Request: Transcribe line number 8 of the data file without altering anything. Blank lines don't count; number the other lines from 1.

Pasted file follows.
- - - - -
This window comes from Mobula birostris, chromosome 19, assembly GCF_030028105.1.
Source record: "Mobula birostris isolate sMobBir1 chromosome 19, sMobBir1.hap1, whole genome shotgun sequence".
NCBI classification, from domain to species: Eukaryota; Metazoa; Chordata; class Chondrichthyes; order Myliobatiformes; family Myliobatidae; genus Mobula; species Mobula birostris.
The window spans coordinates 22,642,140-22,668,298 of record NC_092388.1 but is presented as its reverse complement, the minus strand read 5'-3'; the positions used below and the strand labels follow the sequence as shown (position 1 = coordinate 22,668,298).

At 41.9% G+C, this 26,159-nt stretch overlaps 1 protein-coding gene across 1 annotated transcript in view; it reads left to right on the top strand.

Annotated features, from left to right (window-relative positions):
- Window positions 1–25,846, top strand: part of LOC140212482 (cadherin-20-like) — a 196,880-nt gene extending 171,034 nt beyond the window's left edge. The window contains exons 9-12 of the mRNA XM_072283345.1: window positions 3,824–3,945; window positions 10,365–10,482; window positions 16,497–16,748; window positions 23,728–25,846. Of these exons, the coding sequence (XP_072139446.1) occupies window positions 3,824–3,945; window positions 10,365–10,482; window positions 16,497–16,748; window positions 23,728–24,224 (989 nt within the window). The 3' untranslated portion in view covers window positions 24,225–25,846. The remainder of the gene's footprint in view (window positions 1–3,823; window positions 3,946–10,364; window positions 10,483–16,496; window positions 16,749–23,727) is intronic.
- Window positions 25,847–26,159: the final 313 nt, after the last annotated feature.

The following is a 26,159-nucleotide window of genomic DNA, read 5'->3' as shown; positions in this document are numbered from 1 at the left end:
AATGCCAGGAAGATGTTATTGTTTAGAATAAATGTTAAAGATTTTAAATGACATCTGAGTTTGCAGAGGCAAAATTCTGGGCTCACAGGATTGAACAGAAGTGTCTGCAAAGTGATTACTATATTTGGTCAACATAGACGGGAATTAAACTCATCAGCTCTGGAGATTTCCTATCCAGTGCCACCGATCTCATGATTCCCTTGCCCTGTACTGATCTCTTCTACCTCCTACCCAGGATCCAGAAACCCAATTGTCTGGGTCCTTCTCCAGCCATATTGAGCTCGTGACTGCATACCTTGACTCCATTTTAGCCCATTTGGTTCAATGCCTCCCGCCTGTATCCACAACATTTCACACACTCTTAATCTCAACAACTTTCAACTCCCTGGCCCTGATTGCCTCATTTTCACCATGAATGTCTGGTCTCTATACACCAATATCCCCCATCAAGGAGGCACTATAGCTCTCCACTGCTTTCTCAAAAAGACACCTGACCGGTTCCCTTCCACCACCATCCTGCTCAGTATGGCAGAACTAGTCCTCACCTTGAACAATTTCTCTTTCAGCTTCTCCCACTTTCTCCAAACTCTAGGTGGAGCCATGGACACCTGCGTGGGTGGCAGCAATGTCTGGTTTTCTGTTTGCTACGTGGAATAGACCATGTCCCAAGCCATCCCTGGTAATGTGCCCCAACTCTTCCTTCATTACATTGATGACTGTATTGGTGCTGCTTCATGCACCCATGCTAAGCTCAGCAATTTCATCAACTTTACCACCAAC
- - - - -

- Window positions 25,847–26,159: the final 313 nt, after the last annotated feature.